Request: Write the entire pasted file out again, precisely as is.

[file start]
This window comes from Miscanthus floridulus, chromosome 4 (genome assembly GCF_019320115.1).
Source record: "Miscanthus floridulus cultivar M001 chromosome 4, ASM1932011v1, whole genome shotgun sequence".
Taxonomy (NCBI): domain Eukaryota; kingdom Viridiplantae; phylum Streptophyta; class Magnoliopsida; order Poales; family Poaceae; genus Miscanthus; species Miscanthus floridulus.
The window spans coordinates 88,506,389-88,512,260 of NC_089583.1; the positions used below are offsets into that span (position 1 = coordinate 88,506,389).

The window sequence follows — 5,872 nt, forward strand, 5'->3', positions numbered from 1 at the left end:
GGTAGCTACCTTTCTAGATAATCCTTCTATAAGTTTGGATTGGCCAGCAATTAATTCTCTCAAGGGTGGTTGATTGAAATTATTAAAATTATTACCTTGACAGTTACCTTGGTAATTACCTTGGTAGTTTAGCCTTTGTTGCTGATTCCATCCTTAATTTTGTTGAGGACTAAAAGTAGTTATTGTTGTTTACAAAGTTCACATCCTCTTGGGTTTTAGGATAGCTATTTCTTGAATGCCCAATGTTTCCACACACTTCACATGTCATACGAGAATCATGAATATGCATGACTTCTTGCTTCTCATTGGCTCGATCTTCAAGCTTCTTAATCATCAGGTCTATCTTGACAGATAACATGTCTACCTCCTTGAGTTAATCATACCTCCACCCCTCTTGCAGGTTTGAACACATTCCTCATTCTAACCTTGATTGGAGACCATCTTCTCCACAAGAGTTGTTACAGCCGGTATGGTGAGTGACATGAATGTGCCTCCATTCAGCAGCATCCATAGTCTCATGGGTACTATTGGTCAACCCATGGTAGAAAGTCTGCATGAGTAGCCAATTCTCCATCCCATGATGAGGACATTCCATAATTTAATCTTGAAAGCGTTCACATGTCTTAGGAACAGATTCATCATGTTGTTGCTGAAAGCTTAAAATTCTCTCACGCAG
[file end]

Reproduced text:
This window comes from Miscanthus floridulus, chromosome 4 (genome assembly GCF_019320115.1).
Source record: "Miscanthus floridulus cultivar M001 chromosome 4, ASM1932011v1, whole genome shotgun sequence".
Taxonomy (NCBI): domain Eukaryota; kingdom Viridiplantae; phylum Streptophyta; class Magnoliopsida; order Poales; family Poaceae; genus Miscanthus; species Miscanthus floridulus.
The window spans coordinates 88,506,389-88,512,260 of NC_089583.1; the positions used below are offsets into that span (position 1 = coordinate 88,506,389).

The window sequence follows — 5,872 nt, forward strand, 5'->3', positions numbered from 1 at the left end:
GGTAGCTACCTTTCTAGATAATCCTTCTATAAGTTTGGATTGGCCAGCAATTAATTCTCTCAAGGGTGGTTGATTGAAATTATTAAAATTATTACCTTGACAGTTACCTTGGTAATTACCTTGGTAGTTTAGCCTTTGTTGCTGATTCCATCCTTAATTTTGTTGAGGACTAAAAGTAGTTATTGTTGTTTACAAAGTTCACATCCTCTTGGGTTTTAGGATAGCTATTTCTTGAATGCCCAATGTTTCCACACACTTCACATGTCATACGAGAATCATGAATATGCATGACTTCTTGCTTCTCATTGGCTCGATCTTCAAGCTTCTTAATCATCAGGTCTATCTTGACAGATAACATGTCTACCTCCTTGAGTTAATCATACCTCCACCCCTCTTGCAGGTTTGAACACATTCCTCATTCTAACCTTGATTGGAGACCATCTTCTCCACAAGAGTTGTTACAGCCGGTATGGTGAGTGACATGAATGTGCCTCCATTCAGCAGCATCCATAGTCTCATGGGTACTATTGGTCAACCCATGGTAGAAAGTCTGCATGAGTAGCCAATTCTCCATCCCATGATGAGGACATTCCATAATTTAATCTTGAAAGCGTTCACATGTCTTAGGAACAGATTCATCATGTTGTTGCTGAAAGCTTAAAATTCTCTCACGCAG